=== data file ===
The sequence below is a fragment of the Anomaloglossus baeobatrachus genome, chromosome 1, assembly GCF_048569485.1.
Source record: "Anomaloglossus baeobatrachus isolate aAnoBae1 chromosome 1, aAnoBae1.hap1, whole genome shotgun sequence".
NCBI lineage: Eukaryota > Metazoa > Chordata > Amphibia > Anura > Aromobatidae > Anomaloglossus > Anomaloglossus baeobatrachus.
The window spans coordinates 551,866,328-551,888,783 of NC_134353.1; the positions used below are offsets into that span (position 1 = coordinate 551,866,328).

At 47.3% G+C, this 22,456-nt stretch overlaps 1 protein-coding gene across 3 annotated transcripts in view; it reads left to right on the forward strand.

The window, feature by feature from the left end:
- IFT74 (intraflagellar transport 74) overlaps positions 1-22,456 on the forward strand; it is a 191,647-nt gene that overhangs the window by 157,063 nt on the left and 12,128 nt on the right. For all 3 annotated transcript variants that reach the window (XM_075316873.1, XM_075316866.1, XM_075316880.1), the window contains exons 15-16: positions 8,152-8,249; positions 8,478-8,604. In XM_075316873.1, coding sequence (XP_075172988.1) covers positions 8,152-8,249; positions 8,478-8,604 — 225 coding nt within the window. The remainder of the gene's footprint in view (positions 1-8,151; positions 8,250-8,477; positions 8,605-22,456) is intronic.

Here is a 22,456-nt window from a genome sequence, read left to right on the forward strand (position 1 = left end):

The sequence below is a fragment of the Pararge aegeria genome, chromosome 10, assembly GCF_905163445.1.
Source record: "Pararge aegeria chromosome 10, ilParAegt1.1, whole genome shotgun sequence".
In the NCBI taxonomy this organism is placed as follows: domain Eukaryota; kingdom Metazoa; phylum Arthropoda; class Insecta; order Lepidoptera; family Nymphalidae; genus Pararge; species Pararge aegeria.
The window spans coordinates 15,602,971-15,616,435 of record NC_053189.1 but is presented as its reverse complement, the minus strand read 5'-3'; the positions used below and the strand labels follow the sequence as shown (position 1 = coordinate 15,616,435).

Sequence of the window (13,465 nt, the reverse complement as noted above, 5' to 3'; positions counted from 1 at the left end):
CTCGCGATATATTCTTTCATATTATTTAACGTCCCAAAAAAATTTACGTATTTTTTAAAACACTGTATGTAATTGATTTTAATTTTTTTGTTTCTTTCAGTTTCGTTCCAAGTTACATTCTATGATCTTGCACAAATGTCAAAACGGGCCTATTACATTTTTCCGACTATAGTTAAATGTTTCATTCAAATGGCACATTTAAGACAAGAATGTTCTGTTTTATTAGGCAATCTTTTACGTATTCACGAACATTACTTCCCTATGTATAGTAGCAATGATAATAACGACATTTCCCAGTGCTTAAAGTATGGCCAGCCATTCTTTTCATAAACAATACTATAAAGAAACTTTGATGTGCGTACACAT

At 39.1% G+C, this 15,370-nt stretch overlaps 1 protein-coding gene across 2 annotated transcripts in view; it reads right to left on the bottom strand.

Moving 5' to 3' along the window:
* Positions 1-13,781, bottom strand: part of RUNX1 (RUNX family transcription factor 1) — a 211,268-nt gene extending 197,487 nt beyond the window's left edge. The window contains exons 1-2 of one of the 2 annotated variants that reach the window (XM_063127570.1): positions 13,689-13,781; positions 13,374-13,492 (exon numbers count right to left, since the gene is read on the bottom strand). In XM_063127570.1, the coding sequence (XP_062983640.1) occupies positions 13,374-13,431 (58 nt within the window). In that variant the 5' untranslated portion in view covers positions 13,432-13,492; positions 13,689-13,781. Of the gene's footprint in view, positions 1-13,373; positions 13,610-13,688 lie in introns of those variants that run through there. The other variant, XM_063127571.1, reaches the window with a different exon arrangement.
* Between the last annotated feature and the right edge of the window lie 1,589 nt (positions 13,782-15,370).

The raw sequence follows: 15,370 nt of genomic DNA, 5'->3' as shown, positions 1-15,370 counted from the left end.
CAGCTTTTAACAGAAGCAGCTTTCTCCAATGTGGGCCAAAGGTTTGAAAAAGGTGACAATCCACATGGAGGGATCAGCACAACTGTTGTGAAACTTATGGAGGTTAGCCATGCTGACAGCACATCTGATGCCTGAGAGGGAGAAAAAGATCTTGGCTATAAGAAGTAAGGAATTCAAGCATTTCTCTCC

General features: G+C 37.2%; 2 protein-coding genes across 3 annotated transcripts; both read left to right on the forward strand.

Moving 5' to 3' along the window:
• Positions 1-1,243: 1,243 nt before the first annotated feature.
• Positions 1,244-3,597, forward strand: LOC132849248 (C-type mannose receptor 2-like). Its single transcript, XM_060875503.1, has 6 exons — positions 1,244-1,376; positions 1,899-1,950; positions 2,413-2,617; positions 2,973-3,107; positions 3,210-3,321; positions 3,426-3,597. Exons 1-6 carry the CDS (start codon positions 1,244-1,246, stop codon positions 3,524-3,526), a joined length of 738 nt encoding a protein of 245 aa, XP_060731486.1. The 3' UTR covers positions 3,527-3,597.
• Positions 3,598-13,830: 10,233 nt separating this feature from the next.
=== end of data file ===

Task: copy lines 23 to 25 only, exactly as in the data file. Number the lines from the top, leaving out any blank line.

• Positions 1-1,243: 1,243 nt before the first annotated feature.
• Positions 1,244-3,597, forward strand: LOC132849248 (C-type mannose receptor 2-like). Its single transcript, XM_060875503.1, has 6 exons — positions 1,244-1,376; positions 1,899-1,950; positions 2,413-2,617; positions 2,973-3,107; positions 3,210-3,321; positions 3,426-3,597. Exons 1-6 carry the CDS (start codon positions 1,244-1,246, stop codon positions 3,524-3,526), a joined length of 738 nt encoding a protein of 245 aa, XP_060731486.1. The 3' UTR covers positions 3,527-3,597.
• Positions 3,598-13,830: 10,233 nt separating this feature from the next.